How the Parks Service is using DNA evidence to exonerate bears

When bears attack humans, wildlife officials have to put them down. Sometimes, however, the wrong bear ends up in the crosshairs.

Great Smoky Mountains National Park/AP
A female bear climbs a Chinese chestnut tree in Great Smoky Mountains National Park near Twin Creeks, Tenn. National Park Service rangers are employing modern forensic technology to make sure they don't kill the wrong bear when a human is attacked in the mountains.

In the United States’ criminal justice system, defendants are declared innocent until proven guilty.

And rangers with the National Park Service have decided this principle should apply to bears as well.  

When park employees and local park visitors learned that multiple bears were killed mistakenly in the last two years at the Great Smokey Mountains National Park, they were devastated. To alleviate these accidental kills, rangers at the 800-square mile park are now using Western Carolina University’s DNA lab to quickly analyze attack sites before killing a suspected bear. 

“We never want to kill a bear if we don’t have to,” NPS spokeswoman Dana Soehn told the Associated Press. “It’s the very symbol of the park.”

Previous forensic studies of bear attacks would take weeks to process, far longer than rangers could humanely hold a bear. But easy access to WCU’s DNA lab means faster results for park officials, and the park has established an agreement with the Knoxville Zoo to hold a bear if the results are taking longer than usual.

“One of the reasons why people come to the Smokies is for the opportunity to see a black bear in the wild,” adds Ms. Soehn. “So we know it’s a really special thing for them to see, and we want people to have that chance to see wild bears. But at the same time, we want them to be safe.”

But does pursuing capital punishment for past attackers really help keep people safe?

Chris Servheen, Montana’s grizzly bear recovery coordinator for the US Fish and Wildlife Service, tells The Chicago Tribune that there is a difference between bears with “natural aggression” and “unnatural aggression.”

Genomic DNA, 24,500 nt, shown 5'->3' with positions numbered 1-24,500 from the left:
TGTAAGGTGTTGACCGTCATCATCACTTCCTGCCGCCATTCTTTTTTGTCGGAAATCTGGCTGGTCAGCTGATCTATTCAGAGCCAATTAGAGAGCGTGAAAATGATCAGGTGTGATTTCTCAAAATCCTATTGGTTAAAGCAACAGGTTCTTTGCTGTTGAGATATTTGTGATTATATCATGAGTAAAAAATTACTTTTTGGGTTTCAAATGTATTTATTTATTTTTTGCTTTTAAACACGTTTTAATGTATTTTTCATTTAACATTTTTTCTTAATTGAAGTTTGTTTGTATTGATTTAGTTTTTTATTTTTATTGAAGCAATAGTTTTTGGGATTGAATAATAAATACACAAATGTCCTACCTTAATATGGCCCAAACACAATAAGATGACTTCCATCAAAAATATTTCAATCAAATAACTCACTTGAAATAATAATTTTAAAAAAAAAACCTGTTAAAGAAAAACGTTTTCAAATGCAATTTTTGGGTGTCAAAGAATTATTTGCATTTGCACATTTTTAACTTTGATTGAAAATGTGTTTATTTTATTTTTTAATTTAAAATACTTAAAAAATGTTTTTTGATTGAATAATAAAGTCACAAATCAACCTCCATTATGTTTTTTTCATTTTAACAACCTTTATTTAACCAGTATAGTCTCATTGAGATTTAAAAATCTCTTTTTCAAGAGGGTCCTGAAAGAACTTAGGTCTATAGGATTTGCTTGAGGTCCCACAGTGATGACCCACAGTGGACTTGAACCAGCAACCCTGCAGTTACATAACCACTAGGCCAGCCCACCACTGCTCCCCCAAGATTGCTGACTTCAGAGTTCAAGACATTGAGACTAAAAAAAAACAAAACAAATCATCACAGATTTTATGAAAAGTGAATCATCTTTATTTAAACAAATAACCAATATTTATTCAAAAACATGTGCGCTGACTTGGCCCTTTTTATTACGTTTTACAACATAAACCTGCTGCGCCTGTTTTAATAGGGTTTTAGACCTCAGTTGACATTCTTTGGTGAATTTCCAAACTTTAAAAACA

To begin with, says Mr. Servheen, the bears who attack humans are the outliers. Bears "have every ability to prey on us, but they're wary of us. Ninety-nine point nine percent of bears stay away from people, and that's how they survive," he adds. 

As for the offenders, many of the attacks can be attributed to humans, who either approach a bear without caution or knowingly aggravate the animal. But the rest of the guilty bears, those that attack more maliciously, show “unnatural aggression” and will likely attack again.

“They’ve preyed on something that’s vulnerable, they’ve been successful, and they’ve received a reward,” says Servheen. “And we don’t tolerate those cases at all.”

The ethics of bear "court" have been argued by hikers, conservationists, and park visitors alike. When Lance Crosby was killed in Yellowstone Park last year by a mother grizzly bear and her cubs, thousands voiced their opinion: some wanted revenge for Mr. Crosby’s death, while others argued that hikers in national parks enter bears’ territories at their own risk. 

And the push for DNA testing by rangers at Great Smokey Mountains National Park comes after a fatal incident in Montana when Brad Treat, a law enforcement officer with the US Forest Service, was killed by a grizzly bear while riding his bike near Glacier National Park Wednesday afternoon. 

To avoid bear attacks, experts recommend properly storing food, minimizing body scents, carrying bear or pepper spray, staying on designated paths, and traveling in groups. If a bear crosses your path, never run. 

This report contains material from the Associated Press.

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